But if NCLB is so bad, why has it taken so long to “repeal and replace,” to borrow a phrase? The answer is that while no one seems to like it, everyone has a different take on what should be done.
Some want the federal government — and federal taxpayer money — out of education almost entirely, constitutionally the most pure view and one that makes the most sense given decades of skyrocketing funding and flat achievement. Others would largely keep the dollar spigot flowing, but want the money to be block granted to states with few strings attached. And some want mandated standards, tests, and sanctions to keep going, but with better measures than NCLB’s blunt progress metric of, for instance, whether this year’s fifth graders scored better than last year’s.
The vacuum created by polarization opened the political door for the Obama administration to take control of the system. Even though NCLB only gives the executive branch authority to issue waivers from the law, not attach conditions to those waivers, starting in 2012 the administration began issuing waivers out of onerous NCLB stipulations — especially the 2014 full‐proficiency wall into which NCLB was going to barrel — but only if states agreed to administration terms. Most controversial were tying teacher evaluations to student test scores, and requiring that states either adopt the Common Core national curriculum standards — already de facto required to compete for Race to the Top funds — or have a state university system certify standards as “college‐ and career‐ready.”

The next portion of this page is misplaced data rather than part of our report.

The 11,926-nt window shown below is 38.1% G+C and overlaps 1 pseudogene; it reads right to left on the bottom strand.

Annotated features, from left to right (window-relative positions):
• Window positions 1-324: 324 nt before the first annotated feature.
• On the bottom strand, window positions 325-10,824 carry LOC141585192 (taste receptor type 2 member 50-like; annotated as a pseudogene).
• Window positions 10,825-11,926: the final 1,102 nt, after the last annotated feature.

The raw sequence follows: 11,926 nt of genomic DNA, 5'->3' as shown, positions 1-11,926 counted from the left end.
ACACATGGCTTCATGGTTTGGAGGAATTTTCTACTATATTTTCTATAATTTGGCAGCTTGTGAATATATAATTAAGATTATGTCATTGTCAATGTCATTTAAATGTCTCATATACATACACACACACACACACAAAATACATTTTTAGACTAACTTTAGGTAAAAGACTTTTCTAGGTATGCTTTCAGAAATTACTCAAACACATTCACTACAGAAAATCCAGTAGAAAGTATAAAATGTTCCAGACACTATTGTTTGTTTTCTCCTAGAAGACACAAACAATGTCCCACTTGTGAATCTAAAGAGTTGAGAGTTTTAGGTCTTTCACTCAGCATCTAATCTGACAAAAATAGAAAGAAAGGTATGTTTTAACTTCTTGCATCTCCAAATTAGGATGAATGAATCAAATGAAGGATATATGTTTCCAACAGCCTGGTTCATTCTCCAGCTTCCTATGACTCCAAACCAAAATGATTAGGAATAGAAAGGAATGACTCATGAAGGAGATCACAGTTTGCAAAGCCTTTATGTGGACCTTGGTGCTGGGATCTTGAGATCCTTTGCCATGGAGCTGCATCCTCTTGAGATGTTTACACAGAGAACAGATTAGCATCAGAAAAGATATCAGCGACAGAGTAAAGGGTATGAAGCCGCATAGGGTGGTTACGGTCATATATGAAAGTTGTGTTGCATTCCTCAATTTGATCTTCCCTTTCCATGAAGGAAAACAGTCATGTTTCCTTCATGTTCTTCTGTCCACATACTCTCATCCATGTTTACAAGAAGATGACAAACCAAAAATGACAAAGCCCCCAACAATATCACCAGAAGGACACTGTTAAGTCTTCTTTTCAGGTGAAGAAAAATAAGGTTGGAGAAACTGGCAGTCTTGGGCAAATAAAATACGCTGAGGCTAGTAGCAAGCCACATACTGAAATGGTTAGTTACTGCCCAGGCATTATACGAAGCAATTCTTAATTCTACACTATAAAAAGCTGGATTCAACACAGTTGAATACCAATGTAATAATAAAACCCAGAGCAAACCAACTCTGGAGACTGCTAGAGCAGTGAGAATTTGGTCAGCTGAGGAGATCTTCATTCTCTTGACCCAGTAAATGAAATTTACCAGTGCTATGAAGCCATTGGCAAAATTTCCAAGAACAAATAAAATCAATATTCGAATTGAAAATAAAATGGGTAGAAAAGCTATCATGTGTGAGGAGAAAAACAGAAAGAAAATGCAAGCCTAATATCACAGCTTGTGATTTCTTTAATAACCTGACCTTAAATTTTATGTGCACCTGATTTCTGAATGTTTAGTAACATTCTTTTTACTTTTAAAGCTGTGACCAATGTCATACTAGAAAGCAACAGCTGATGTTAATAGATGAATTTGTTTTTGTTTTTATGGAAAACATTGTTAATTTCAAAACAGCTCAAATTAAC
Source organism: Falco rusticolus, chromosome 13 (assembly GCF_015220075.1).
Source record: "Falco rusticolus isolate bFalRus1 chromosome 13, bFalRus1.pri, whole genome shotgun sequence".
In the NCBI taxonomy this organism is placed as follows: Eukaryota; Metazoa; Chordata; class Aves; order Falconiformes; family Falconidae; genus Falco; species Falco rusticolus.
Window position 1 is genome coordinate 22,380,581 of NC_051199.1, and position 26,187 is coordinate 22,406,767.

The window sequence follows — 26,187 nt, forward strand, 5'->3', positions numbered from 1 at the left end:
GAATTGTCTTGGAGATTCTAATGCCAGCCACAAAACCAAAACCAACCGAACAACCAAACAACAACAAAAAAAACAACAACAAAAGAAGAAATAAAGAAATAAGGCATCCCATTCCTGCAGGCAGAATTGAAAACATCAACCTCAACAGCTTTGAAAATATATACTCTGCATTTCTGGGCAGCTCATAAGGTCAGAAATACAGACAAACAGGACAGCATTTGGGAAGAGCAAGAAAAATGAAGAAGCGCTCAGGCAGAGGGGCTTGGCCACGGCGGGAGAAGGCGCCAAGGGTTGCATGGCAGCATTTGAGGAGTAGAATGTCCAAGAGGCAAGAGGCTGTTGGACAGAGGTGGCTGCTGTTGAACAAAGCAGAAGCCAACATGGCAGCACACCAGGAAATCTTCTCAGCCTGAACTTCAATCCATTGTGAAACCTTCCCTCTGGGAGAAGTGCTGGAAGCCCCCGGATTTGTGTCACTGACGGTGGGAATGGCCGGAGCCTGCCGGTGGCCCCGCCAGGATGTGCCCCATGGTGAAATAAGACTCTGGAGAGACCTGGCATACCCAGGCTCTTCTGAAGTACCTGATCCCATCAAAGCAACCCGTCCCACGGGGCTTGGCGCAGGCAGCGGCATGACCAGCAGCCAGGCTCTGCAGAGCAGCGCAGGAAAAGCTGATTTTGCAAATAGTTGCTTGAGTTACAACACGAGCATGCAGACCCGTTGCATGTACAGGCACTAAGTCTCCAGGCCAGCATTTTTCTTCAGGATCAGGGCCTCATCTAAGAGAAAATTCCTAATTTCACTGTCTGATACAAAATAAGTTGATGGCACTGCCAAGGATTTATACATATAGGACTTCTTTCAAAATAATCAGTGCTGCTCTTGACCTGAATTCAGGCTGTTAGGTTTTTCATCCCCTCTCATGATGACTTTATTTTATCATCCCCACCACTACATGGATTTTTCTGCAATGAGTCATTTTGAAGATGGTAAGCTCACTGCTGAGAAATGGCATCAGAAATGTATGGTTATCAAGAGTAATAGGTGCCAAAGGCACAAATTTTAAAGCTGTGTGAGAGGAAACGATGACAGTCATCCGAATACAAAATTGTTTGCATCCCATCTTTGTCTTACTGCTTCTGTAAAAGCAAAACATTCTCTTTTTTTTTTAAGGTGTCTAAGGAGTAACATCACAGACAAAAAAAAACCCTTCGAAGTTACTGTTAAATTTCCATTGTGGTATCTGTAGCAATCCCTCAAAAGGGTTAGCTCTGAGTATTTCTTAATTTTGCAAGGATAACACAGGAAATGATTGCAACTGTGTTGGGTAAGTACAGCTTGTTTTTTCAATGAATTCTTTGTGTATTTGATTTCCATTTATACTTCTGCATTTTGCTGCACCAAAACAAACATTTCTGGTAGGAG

By killing the 2014 deadline the waivers took significant pressure off of Congress to reauthorize NCLB. But growing outrage over the Common Core and its companion, federally mandated testing, eventually got the teapot screaming again, and both the House and Senate legislation reflect a mood hostile to federal micromanagement. Both bills would end adequate yearly progress, the cascade of punishments for not meeting it, and forbid the Secretary of Education from directly requiring the use of Common Core or other specific standards.
But here is where a major note of caution is due. While both bills prohibit the Secretary from dictating the use of specific standards, tests, etc., both empower him to veto state plans for which he determines, in the words of the Senate bill, that there is “substantial evidence that clearly demonstrates that such state plans” won’t improve achievement. There’s no definition of “substantial” or “clearly demonstrates,” so it seems that while the act would prohibit the Secretary from overtly specifying what he wants in state plans, it would let him keep vetoing plans until he gets what he wants. And it would be simple to communicate what those things are — wink, wink — in speeches, off‐the‐record conversations, etc.
Pulling down the suffocating NCLB scaffolding erected around American education is a move in the right direction, but exchanging it for stealthy executive control would only make matters worse. At the very least, secretarial veto provisions in the reauthorization bills should give everyone serious pause.